Market Flashes Yellow Caution Light

Over the past few weeks, we have mentioned several indicators which we described as “very early warning signs.” Specifically, we have noted the ever lower VIX as a sign that the investors were starting to get complacent. The VIX made yet another 52-week low yesterday, closing at 14.34. In our opinion, the slide lower will continue until we see a healthy correction. We do not pretend to know precisely when that may occur. However, we see a realistic possibility of strong corrective action occurring during the next 90 days, very possibly sometime in mid February.

This is not exclusively – or even mostly – a VIX call. Several other sentiment measures have also caught our attention. We noted the stunningly low 10.11% Bearish sentiment amongst AAII survey takers previously. That is significant because of the investor tendency to become bullish after buying equities – not before. So few Bears around make us wonder who else is left to be “converted” into buyers.

Yesterday, yet another signal caught our attention: The Put/Call ratio. As measured by the CBOE, the ratio dropped to 0.33 on January 21, 2004*. We have not seen a data point that low since 12/26/97, when the ratio registered a mere 0.30 following the Asian currency crises (precipitated in large part by LTCM). The last period with a data series between 0.35 – 0.40 was during February to July 2000. You may recall the subsequent period as somewhat uncomfortable for those who were exclusively long.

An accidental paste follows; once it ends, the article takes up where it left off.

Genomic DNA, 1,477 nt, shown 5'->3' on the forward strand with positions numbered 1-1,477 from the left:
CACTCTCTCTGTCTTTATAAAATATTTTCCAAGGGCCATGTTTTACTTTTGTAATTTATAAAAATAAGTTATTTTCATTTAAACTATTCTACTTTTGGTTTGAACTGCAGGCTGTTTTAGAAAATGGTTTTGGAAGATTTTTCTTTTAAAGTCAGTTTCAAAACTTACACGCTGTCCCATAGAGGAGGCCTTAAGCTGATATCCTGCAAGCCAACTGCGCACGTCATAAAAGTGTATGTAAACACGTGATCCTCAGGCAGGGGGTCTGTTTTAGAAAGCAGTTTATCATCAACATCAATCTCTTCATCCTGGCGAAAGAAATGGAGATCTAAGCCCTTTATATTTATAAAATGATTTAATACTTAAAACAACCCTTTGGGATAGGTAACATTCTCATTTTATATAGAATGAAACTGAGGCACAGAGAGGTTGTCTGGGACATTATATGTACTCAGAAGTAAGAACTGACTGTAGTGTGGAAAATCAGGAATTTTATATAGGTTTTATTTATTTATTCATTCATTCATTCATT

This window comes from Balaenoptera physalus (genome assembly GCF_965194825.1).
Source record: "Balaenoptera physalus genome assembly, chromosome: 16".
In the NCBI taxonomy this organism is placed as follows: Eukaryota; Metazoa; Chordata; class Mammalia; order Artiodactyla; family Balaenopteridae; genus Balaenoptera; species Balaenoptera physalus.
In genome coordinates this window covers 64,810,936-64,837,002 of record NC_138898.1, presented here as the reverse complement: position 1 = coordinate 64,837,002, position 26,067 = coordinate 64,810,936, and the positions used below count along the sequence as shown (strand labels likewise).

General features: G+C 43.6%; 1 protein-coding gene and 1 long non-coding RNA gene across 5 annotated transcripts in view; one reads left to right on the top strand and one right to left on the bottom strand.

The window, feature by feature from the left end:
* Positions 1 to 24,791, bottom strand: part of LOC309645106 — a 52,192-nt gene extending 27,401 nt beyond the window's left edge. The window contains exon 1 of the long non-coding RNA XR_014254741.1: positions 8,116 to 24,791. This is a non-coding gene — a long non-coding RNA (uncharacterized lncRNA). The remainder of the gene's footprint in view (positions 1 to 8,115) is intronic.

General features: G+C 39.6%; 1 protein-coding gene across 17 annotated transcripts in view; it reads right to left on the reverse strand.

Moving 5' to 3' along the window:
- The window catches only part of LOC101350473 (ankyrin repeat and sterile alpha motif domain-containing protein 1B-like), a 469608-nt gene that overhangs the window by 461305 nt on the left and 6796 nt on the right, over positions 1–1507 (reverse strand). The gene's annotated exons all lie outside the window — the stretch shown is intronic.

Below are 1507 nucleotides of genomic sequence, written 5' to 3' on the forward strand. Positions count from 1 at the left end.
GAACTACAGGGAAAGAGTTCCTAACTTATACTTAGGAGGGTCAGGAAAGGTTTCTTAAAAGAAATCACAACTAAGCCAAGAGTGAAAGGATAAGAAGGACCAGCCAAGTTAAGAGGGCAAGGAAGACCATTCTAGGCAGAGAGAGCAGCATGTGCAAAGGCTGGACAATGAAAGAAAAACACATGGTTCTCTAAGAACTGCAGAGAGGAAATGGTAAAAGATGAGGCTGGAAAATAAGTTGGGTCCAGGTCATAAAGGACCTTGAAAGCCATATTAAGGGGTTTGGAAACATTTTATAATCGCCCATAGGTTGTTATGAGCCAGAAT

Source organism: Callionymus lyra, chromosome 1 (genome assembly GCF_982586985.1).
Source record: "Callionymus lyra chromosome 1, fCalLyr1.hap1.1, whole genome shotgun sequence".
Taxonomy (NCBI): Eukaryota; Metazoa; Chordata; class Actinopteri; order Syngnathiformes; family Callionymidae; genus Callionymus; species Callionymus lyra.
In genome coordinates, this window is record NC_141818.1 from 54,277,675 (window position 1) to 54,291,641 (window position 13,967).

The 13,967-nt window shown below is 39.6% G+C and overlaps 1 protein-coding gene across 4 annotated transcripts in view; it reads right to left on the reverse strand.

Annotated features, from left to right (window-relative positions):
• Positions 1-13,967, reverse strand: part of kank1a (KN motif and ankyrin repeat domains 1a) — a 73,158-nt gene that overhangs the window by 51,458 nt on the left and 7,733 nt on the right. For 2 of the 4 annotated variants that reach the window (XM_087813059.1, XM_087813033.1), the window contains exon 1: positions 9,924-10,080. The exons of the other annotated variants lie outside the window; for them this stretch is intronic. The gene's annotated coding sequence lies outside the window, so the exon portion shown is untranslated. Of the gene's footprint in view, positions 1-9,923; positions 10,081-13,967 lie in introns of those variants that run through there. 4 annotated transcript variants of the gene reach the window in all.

There is a stark difference between bottoms and tops. At bottoms, shareholders become collectively disgusted with their losses, cathartically heaving shares overboard. Tops are entirely different animals, as wannabe shareholders continue to pile on, late to the party. Assessing tops is more difficult, as one can never be sure how much “dry powder” buyers potentially have. Their ardor is why markets can continue to look healthy, despite contrary warning signs. As we have mentioned previously, the internals of this market have been strong, particularly when viewing Trend and Breadth. We do not feel it is prudent to ignore the flashing warning signs we see in these contrary indicators.

Guessing market tops has been a fool’s errand. But that does not mean we should ignore the warning signs. For those who are long, we offer the following advice:

1) Move up your stop losses;
2) Observe the 25% profit rule: Sell any position where you “give back” 25% of a stock’s gains (i.e., if you bought a stock at 40, and it went to 60 (a 20 point profit), once you give back 5 points, protect the rest of your profits by selling;
3) Buy protective Puts 6-12 months out for your long term or core holdings;
4) Reduce your margin as close to zero as possible.

For those of you who are short: let ‘em ride.

* NOTE: CBOE data comes out weekly, and our series used ILX as a data source for the 1/21/04 put call ratio. Mixing data sources is considered to be bad form by quants and statisticians; We will monitor this and report back if the CBOE data is any different from ILX . . .

CBOE February 2000 put call ratio data series is here:

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